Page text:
R.I.P. Ernest Borgnine. P.S.: We Didn’t Like Brokeback Mountain Either

America lost one of its greats when Ernest Borgnine passed away on Sunday. Starting in the 1950s, Borgnine appeared in classics like The Flight of the Phoenix, The Dirty Dozen, Ice Station Zebra, The Poseidon Adventure, The Wild Bunch and Escape from New York—not to mention TV shows like McHale’s Navy, Airwolf and SpongeBob SquarePants.

But as much as he’s respected for his body of work, Borgnine upset Hollywood—and the gay community—in 2005 when he said he had no interest in seeing the Oscar-nominated gay-cowboy flick Brokeback Mountain. At the time, he told Entertainment Weekly, “I didn’t see it and I don’t care to see it. I know they say it’s a good picture, but I don’t care to see it,” before adding, “If John Wayne were alive, he’d be rolling over in his grave!”

In the clip above, Borgnine clarifies that he meant he’d just rather watch women then men. Whether he was telling the truth or just trying to extinguish a potential PR disaster, Borginine’s allowed to have his opinion about Brokeback. And, frankly, the movie was pretty overrated, anyway.  (Oh relax, we all know it was.)

But the outcry against his crime was way out of proportion: The L.A. Times suggested he shouldn’t receive a Screen Actors Guild lifetime-achievement award because of it. The Advocate included it in its obit. (Really it’s the only reason the site ran an obit at all.)

Borgnine wasn’t out protesting the movie’s release or making speeches for Prop 8. He just didn’t want to see a movie. Granted, maybe he was ooked out over the idea of Heath Ledger and Jake Gyllenhaal bumping uglies, but the guy was, like, 88 at the time.

We were creeped out over Mila Kunis munching on Natalie Portman in Black Swan, and we’re at least several years younger than Ernie.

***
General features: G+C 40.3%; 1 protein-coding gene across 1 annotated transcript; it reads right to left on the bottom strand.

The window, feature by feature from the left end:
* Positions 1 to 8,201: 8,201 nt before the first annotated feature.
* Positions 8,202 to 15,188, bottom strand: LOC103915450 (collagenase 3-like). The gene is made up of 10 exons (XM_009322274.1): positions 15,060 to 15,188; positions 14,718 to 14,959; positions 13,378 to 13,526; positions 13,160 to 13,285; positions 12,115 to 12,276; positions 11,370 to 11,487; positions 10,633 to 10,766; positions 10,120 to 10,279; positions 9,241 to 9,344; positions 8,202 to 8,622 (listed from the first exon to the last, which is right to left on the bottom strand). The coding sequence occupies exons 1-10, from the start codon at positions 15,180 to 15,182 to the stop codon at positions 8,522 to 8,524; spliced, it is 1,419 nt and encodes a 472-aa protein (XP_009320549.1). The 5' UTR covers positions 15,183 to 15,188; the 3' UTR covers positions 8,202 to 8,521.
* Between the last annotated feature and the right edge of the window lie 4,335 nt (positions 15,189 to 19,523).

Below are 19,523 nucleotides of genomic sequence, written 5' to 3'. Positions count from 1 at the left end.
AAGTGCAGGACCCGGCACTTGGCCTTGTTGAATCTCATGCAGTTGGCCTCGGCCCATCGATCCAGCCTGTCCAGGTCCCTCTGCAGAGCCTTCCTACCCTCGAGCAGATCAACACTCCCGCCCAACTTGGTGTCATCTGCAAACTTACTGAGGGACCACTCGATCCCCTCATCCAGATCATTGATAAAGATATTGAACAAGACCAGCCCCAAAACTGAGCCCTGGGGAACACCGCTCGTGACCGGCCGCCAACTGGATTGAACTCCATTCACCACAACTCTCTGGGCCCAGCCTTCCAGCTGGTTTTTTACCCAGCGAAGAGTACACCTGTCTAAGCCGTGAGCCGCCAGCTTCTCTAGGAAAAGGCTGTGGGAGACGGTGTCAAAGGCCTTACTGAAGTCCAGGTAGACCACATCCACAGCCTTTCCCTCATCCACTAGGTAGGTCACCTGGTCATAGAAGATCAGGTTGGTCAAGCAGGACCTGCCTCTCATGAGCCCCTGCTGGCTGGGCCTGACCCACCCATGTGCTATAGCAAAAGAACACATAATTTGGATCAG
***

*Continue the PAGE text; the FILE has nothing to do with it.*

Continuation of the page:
Borgnine acted in Hollywood for decades—we’re sure he worked alongside plenty of gay co-stars, directors, screenwriters, stagehands, technicians and makeup artists. It’s how he treated them that matters, not what he thought about some movie.


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  • hamoboy

    “It’s how he treated them that matters,” Yeah, how he treated these hypothetical people, y’know, his treatment that we have no idea about. The defence of him is as stupid as the condemnation.

  • Atlas

    It really wasn’t overrated. Crash is what was overrated. Fucking Queerty idiots.

  • Christopher

    He DIDN’T see it. ..but voted against it for Best Picture anyway. Integrity? Fairness? Honor>

    And it wasn’t ‘overrated.’ It was certainly better than Crash. This was as big a shame as The Color Purple loosing out to Out of Africa. (Well, maybe not. At least we didn’t loose to The Straight Story.)

  • axon

    Well, I liked him AND Brokeback Mountain. There are so many sides to a person, and besides he lived a long life. I doubt you can identify Borgnine and his entire life work with what he felt about a gay movie in his late eighties.

  • The Real Mike in Asheville

    1) Ummm, he won an Oscar for Marty, but I guess that doesn’t warrant being listed in his movies;

    2) …he rather watch women THEN men …? Or, perhaps, he rather watch women THAN men?

    3) Brokeback Mountain, overrated? Kind of a very petty subjective opinion, don’t you think? And, since when is comparing a one’s subjective opinion to another’s an effective argument?